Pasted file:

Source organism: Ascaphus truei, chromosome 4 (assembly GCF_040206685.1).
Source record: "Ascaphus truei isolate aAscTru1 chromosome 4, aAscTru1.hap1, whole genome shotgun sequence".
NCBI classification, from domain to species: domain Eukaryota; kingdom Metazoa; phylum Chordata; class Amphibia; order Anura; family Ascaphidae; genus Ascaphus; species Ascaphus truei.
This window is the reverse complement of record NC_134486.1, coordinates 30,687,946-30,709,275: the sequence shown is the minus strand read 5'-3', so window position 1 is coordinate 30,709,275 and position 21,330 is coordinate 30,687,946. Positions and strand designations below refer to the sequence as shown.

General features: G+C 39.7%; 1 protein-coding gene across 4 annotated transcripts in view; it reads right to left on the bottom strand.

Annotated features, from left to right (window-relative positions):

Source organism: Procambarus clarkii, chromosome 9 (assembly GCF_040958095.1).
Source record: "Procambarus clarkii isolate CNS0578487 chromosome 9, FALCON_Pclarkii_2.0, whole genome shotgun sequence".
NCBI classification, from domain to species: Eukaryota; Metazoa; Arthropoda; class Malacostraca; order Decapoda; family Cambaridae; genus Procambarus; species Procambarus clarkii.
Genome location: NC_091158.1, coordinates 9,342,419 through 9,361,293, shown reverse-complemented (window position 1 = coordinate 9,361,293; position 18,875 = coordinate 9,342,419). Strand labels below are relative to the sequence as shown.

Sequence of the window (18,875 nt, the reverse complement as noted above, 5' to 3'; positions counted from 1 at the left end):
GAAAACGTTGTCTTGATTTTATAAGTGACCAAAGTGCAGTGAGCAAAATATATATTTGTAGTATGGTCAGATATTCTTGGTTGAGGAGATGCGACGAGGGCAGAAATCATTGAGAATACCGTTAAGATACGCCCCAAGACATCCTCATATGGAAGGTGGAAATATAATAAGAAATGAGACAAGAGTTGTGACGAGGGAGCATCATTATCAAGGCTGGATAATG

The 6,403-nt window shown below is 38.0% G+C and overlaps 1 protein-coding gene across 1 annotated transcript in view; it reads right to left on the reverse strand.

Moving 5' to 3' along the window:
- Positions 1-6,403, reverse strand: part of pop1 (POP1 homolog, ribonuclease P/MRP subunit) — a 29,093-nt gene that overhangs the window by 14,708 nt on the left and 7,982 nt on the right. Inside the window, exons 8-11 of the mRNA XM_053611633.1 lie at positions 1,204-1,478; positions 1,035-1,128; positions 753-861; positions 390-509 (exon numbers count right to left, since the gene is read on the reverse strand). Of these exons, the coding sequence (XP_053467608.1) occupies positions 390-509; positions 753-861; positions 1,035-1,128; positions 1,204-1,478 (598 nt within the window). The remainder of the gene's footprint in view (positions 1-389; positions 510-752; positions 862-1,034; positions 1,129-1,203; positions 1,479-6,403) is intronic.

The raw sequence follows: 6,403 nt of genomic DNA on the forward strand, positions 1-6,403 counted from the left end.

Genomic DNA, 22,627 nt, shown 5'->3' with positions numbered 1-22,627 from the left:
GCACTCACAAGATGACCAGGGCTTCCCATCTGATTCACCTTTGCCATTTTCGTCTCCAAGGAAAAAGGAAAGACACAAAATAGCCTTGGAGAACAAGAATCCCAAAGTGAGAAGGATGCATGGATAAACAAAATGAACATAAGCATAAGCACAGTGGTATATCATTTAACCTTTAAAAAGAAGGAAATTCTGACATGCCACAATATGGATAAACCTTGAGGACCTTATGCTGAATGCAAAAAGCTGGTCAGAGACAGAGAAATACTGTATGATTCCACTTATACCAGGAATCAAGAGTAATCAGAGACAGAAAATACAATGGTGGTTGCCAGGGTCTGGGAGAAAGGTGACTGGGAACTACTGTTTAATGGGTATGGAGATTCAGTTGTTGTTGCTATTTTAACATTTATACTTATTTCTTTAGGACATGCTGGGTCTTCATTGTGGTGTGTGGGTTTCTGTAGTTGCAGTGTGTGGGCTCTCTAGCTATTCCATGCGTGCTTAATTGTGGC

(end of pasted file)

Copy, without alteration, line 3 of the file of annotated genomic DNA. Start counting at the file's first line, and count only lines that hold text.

NCBI classification, from domain to species: domain Eukaryota; kingdom Metazoa; phylum Chordata; class Amphibia; order Anura; family Ascaphidae; genus Ascaphus; species Ascaphus truei.